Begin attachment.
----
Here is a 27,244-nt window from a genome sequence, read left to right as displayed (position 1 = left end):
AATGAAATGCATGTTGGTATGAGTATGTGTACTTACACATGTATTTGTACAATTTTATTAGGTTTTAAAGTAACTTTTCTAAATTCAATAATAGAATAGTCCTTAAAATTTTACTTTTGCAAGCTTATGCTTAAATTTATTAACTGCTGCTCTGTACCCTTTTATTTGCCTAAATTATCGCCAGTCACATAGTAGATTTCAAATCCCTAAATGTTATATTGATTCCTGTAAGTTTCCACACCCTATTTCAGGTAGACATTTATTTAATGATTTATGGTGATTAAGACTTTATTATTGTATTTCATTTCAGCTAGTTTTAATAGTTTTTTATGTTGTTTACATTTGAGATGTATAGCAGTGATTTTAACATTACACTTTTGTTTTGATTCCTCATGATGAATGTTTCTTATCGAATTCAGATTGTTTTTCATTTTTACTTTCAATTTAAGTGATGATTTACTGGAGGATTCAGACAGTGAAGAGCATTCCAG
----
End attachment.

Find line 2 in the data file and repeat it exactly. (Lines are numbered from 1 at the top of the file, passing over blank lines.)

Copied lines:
AATGAAATGCATGTTGGTATGAGTATGTGTACTTACACATGTATTTGTACAATTTTATTAGGTTTTAAAGTAACTTTTCTAAATTCAATAATAGAATAGTCCTTAAAATTTTACTTTTGCAAGCTTATGCTTAAATTTATTAACTGCTGCTCTGTACCCTTTTATTTGCCTAAATTATCGCCAGTCACATAGTAGATTTCAAATCCCTAAATGTTATATTGATTCCTGTAAGTTTCCACACCCTATTTCAGGTAGACATTTATTTAATGATTTATGGTGATTAAGACTTTATTATTGTATTTCATTTCAGCTAGTTTTAATAGTTTTTTATGTTGTTTACATTTGAGATGTATAGCAGTGATTTTAACATTACACTTTTGTTTTGATTCCTCATGATGAATGTTTCTTATCGAATTCAGATTGTTTTTCATTTTTACTTTCAATTTAAGTGATGATTTACTGGAGGATTCAGACAGTGAAGAGCATTCCAG